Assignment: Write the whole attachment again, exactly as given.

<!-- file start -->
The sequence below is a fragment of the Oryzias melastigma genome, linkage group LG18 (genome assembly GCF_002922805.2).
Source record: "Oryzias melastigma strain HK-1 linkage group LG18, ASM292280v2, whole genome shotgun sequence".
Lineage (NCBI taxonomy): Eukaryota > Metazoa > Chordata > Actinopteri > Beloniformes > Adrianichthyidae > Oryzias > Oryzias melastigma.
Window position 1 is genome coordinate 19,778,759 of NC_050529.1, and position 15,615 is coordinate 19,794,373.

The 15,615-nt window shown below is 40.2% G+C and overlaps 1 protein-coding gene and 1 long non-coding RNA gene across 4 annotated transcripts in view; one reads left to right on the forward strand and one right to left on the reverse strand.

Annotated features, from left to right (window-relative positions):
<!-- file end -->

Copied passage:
The sequence below is a fragment of the Oryzias melastigma genome, linkage group LG18 (genome assembly GCF_002922805.2).
Source record: "Oryzias melastigma strain HK-1 linkage group LG18, ASM292280v2, whole genome shotgun sequence".
Lineage (NCBI taxonomy): Eukaryota > Metazoa > Chordata > Actinopteri > Beloniformes > Adrianichthyidae > Oryzias > Oryzias melastigma.
Window position 1 is genome coordinate 19,778,759 of NC_050529.1, and position 15,615 is coordinate 19,794,373.

The 15,615-nt window shown below is 40.2% G+C and overlaps 1 protein-coding gene and 1 long non-coding RNA gene across 4 annotated transcripts in view; one reads left to right on the forward strand and one right to left on the reverse strand.

Annotated features, from left to right (window-relative positions):